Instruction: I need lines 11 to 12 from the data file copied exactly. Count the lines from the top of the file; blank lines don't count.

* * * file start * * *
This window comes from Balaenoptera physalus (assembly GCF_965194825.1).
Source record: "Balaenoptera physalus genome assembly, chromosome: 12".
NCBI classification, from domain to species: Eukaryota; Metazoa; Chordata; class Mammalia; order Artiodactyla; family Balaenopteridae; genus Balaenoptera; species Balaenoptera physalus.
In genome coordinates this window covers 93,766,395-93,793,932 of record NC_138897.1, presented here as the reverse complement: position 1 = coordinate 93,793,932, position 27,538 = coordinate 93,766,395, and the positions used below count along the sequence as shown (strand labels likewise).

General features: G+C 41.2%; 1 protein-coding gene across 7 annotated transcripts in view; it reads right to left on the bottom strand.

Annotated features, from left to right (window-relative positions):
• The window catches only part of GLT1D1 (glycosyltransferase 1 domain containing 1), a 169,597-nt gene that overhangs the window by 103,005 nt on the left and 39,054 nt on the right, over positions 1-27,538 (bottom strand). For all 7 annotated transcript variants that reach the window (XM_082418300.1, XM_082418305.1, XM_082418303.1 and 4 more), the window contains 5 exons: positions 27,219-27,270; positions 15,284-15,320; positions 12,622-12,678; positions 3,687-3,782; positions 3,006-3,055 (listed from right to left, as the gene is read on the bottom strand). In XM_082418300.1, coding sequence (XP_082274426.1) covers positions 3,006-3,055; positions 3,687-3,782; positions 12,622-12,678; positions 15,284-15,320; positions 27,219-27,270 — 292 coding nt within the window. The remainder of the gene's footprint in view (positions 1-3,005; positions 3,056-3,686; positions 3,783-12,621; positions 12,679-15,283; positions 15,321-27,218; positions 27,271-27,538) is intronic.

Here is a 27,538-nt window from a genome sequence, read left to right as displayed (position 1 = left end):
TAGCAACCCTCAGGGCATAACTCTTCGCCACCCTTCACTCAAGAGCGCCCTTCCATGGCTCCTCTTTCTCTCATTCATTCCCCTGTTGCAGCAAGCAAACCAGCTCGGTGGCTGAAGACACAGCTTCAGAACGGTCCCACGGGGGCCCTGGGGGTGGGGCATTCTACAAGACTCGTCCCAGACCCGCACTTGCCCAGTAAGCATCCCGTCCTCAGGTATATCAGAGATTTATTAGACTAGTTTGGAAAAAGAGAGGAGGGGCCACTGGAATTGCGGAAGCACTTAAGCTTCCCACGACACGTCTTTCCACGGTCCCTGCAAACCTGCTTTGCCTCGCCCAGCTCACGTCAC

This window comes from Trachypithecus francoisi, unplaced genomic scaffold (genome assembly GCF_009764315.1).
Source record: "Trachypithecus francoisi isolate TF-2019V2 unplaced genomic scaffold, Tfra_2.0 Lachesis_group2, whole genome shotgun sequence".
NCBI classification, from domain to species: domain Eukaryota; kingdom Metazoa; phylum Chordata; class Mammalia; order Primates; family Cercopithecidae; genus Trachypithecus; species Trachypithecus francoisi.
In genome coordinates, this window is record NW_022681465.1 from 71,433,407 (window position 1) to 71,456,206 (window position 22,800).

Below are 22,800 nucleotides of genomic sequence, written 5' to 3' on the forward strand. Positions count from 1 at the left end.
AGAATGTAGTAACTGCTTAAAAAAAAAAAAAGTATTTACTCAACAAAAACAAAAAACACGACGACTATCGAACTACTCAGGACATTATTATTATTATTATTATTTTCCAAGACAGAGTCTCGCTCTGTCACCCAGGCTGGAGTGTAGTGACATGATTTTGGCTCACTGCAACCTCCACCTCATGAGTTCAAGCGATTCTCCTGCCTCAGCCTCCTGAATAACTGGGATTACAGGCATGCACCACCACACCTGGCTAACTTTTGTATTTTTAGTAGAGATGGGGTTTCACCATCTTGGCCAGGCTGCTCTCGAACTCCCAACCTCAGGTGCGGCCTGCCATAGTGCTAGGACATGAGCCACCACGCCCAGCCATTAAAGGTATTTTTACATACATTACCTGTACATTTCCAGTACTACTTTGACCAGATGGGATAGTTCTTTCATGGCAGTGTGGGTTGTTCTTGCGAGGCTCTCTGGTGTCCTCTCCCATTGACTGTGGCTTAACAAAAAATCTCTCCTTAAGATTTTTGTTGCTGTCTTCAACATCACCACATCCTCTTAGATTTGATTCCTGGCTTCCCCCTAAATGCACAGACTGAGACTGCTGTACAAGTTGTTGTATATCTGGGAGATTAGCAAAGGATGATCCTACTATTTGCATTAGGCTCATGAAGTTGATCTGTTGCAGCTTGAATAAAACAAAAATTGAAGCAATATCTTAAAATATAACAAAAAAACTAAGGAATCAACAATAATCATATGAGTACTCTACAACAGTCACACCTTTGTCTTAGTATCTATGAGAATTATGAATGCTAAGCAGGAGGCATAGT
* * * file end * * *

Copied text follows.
Source record: "Trachypithecus francoisi isolate TF-2019V2 unplaced genomic scaffold, Tfra_2.0 Lachesis_group2, whole genome shotgun sequence".
NCBI classification, from domain to species: domain Eukaryota; kingdom Metazoa; phylum Chordata; class Mammalia; order Primates; family Cercopithecidae; genus Trachypithecus; species Trachypithecus francoisi.